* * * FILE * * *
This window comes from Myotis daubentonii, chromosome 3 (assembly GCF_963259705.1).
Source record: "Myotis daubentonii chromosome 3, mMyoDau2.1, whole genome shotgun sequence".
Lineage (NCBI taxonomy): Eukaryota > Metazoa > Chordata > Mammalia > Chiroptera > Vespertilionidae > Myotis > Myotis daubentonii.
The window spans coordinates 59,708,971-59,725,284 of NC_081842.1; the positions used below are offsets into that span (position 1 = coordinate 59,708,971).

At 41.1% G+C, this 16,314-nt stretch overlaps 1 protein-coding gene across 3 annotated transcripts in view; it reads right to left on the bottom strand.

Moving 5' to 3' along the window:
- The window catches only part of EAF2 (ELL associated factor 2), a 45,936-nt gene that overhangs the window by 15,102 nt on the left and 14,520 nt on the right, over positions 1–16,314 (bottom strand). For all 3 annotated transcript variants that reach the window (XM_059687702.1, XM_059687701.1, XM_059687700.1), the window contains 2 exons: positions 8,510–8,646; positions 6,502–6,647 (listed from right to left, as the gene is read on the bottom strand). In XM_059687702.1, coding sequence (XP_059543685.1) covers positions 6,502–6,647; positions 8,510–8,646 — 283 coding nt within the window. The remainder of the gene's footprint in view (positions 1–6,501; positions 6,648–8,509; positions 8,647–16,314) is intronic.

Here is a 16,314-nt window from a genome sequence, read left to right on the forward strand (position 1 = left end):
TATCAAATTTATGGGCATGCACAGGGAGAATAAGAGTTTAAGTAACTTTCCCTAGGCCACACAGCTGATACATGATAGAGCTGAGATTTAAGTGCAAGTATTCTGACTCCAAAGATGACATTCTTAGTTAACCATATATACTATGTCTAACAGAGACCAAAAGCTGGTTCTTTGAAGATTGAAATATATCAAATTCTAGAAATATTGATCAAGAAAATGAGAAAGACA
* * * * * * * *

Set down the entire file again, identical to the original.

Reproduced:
This window comes from Myotis daubentonii, chromosome 3 (assembly GCF_963259705.1).
Source record: "Myotis daubentonii chromosome 3, mMyoDau2.1, whole genome shotgun sequence".
Lineage (NCBI taxonomy): Eukaryota > Metazoa > Chordata > Mammalia > Chiroptera > Vespertilionidae > Myotis > Myotis daubentonii.
The window spans coordinates 59,708,971-59,725,284 of NC_081842.1; the positions used below are offsets into that span (position 1 = coordinate 59,708,971).

At 41.1% G+C, this 16,314-nt stretch overlaps 1 protein-coding gene across 3 annotated transcripts in view; it reads right to left on the bottom strand.

Moving 5' to 3' along the window:
- The window catches only part of EAF2 (ELL associated factor 2), a 45,936-nt gene that overhangs the window by 15,102 nt on the left and 14,520 nt on the right, over positions 1–16,314 (bottom strand). For all 3 annotated transcript variants that reach the window (XM_059687702.1, XM_059687701.1, XM_059687700.1), the window contains 2 exons: positions 8,510–8,646; positions 6,502–6,647 (listed from right to left, as the gene is read on the bottom strand). In XM_059687702.1, coding sequence (XP_059543685.1) covers positions 6,502–6,647; positions 8,510–8,646 — 283 coding nt within the window. The remainder of the gene's footprint in view (positions 1–6,501; positions 6,648–8,509; positions 8,647–16,314) is intronic.

Here is a 16,314-nt window from a genome sequence, read left to right on the forward strand (position 1 = left end):
TATCAAATTTATGGGCATGCACAGGGAGAATAAGAGTTTAAGTAACTTTCCCTAGGCCACACAGCTGATACATGATAGAGCTGAGATTTAAGTGCAAGTATTCTGACTCCAAAGATGACATTCTTAGTTAACCATATATACTATGTCTAACAGAGACCAAAAGCTGGTTCTTTGAAGATTGAAATATATCAAATTCTAGAAATATTGATCAAGAAAATGAGAAAGACA